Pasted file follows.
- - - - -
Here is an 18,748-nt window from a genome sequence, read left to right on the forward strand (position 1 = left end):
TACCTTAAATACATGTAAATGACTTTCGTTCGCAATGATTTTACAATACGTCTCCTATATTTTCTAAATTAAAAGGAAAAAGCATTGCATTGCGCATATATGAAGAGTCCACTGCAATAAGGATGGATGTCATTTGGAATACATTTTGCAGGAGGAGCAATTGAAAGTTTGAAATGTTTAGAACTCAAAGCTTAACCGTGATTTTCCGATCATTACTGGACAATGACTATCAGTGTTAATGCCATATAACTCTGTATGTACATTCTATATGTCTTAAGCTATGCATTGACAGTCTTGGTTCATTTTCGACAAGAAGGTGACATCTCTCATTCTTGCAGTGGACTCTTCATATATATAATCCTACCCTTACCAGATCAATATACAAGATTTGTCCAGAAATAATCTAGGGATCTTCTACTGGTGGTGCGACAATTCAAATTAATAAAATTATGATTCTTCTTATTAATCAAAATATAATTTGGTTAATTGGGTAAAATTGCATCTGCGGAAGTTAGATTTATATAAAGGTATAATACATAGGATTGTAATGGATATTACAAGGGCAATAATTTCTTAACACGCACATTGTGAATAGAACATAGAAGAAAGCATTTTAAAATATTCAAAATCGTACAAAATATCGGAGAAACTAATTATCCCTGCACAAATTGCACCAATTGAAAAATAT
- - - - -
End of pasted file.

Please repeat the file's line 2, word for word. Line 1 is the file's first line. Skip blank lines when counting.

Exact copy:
TACCTTAAATACATGTAAATGACTTTCGTTCGCAATGATTTTACAATACGTCTCCTATATTTTCTAAATTAAAAGGAAAAAGCATTGCATTGCGCATATATGAAGAGTCCACTGCAATAAGGATGGATGTCATTTGGAATACATTTTGCAGGAGGAGCAATTGAAAGTTTGAAATGTTTAGAACTCAAAGCTTAACCGTGATTTTCCGATCATTACTGGACAATGACTATCAGTGTTAATGCCATATAACTCTGTATGTACATTCTATATGTCTTAAGCTATGCATTGACAGTCTTGGTTCATTTTCGACAAGAAGGTGACATCTCTCATTCTTGCAGTGGACTCTTCATATATATAATCCTACCCTTACCAGATCAATATACAAGATTTGTCCAGAAATAATCTAGGGATCTTCTACTGGTGGTGCGACAATTCAAATTAATAAAATTATGATTCTTCTTATTAATCAAAATATAATTTGGTTAATTGGGTAAAATTGCATCTGCGGAAGTTAGATTTATATAAAGGTATAATACATAGGATTGTAATGGATATTACAAGGGCAATAATTTCTTAACACGCACATTGTGAATAGAACATAGAAGAAAGCATTTTAAAATATTCAAAATCGTACAAAATATCGGAGAAACTAATTATCCCTGCACAAATTGCACCAATTGAAAAATAT